OSLO, AUGUST 31 He always keeps his salt and pepper shakers nearby. They remind him of better times.

THERE'S NOTHING inherently special about the date August 31. For some, it might represent the end of a season, signaling a life change. As Anders, the main character of Joachim Trier's Oslo, August 31 points out, it's the day before the city drains the public pools. In other words, it's Anders' last chance to sink or swim.

Oslo, August 31 is a quiet movie. Anders (played by Anders Danielsen Lie, who was also in Trier's wonderful Reprise) is a 34-year-old junkie with two more weeks in rehab. On August 30, he is given leave from the facility because he has a job interview. (Had the treatment center known he tried to kill himself that morning, they might not have let him go.) Oslo follows Anders over the next 24 hours: he visits old friends, misses a connection with his sister, blows the interview, and ends up at a party. His temptation threat levels keep escalating.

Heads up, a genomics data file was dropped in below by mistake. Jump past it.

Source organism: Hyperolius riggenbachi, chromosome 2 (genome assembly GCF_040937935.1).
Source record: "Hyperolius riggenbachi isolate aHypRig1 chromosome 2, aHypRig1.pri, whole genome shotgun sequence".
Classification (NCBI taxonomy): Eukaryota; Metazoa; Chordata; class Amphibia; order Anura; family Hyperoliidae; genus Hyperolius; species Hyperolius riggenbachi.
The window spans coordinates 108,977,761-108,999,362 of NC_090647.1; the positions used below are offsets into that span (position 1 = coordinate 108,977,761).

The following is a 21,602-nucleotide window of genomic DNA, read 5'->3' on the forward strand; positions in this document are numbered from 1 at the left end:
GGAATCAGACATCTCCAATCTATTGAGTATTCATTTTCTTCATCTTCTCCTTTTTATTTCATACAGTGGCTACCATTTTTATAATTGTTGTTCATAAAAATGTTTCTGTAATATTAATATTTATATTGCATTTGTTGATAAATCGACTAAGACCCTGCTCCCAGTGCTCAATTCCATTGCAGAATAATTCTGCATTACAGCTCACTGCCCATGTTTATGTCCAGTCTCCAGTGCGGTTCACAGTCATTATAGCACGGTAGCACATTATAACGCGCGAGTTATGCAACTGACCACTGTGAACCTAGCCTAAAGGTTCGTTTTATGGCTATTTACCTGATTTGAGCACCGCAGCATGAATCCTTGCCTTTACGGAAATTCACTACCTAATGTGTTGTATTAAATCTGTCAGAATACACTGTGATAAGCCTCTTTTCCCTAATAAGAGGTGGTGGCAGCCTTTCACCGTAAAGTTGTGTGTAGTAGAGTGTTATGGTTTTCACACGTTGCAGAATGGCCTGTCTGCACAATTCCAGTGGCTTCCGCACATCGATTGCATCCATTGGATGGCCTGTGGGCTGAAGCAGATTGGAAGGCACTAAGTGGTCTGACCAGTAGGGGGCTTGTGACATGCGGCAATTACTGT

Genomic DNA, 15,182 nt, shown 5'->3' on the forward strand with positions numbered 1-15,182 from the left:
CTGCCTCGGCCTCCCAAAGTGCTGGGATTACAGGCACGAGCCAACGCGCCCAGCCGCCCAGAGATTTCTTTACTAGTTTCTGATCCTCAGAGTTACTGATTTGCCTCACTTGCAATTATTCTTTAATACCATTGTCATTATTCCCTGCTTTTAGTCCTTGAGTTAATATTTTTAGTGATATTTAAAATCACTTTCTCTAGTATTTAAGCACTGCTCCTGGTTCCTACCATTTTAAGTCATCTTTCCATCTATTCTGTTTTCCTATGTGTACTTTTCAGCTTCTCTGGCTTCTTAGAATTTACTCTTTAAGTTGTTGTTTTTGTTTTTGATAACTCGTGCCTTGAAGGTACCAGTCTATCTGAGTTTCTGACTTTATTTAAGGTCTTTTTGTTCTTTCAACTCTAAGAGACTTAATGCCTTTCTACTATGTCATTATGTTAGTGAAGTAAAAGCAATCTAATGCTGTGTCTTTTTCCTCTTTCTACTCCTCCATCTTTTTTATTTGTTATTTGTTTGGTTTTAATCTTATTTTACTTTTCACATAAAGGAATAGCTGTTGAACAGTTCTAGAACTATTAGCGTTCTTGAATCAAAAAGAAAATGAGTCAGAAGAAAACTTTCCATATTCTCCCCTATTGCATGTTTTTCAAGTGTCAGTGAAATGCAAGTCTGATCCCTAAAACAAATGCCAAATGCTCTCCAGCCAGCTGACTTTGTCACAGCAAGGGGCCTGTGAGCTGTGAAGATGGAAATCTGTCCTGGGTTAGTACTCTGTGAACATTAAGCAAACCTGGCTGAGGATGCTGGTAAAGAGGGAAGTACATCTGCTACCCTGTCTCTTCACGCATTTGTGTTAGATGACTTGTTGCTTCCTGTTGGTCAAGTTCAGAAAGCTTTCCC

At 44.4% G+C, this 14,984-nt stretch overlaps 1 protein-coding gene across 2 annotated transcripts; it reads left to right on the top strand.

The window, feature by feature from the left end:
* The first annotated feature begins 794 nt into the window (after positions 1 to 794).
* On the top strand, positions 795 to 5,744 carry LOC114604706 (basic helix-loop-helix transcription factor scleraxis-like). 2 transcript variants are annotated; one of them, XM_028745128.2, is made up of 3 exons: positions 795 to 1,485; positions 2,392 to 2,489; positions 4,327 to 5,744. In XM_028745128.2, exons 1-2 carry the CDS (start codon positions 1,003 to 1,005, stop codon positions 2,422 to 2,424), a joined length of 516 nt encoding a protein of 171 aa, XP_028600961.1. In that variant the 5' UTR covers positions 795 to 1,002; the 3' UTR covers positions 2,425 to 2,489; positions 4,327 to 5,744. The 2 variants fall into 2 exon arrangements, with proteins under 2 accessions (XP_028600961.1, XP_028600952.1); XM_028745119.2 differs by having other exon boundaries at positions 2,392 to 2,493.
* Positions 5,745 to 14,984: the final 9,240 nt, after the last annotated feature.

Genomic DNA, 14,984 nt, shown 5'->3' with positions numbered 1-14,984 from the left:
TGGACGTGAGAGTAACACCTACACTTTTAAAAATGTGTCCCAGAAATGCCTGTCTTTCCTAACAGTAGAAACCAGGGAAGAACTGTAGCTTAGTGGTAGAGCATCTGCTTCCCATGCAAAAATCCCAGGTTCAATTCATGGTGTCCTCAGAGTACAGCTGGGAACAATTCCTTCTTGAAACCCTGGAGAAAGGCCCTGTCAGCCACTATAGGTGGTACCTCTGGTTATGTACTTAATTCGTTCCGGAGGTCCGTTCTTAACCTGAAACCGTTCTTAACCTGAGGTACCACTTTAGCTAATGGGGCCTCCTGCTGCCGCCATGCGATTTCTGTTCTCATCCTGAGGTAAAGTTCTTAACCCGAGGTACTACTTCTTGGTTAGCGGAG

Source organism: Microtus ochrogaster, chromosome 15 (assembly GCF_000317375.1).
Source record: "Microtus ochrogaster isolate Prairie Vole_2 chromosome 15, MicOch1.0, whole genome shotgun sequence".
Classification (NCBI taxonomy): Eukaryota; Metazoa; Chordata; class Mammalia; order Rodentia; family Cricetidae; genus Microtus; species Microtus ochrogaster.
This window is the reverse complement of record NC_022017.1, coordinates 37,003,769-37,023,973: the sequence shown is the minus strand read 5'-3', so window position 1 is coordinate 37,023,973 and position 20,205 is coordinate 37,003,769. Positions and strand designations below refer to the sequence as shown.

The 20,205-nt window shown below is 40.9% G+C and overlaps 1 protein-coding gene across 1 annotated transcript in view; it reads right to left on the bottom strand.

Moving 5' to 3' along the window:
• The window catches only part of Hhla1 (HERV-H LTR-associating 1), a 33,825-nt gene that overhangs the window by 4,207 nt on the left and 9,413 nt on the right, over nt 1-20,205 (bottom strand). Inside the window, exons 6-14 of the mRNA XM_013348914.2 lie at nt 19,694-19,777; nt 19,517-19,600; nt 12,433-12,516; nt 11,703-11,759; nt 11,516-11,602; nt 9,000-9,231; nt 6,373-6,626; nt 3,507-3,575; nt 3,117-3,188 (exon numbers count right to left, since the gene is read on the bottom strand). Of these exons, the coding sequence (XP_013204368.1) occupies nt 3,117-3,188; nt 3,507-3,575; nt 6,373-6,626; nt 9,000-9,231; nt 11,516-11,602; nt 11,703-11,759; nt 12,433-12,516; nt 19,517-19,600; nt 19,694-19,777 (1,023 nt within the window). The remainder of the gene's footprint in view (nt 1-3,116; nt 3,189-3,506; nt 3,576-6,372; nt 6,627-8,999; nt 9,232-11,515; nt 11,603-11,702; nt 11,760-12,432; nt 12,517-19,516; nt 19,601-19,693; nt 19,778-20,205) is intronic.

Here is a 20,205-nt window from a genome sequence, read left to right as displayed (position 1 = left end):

Trier's film is an honest, unsentimental portrayal of the fallout of addiction. Anders spends most of the movie talking. He tries to explain himself and own what he did. He never makes excuses, but he still wants to manage how people react to him. The weight of his past is a burden and far more difficult to shrug off than the people in his life think. Trier assembles his story as a series of scattered moments, repeated exchanges, and overlapping experiences. The opening montage of faceless voices sharing their memories of Oslo places Anders within a larger narrative: He is one of many who have called this place home. Yet, the devastating impact of Oslo, August 31 is how, ultimately, Anders is just a single individual, all on his own.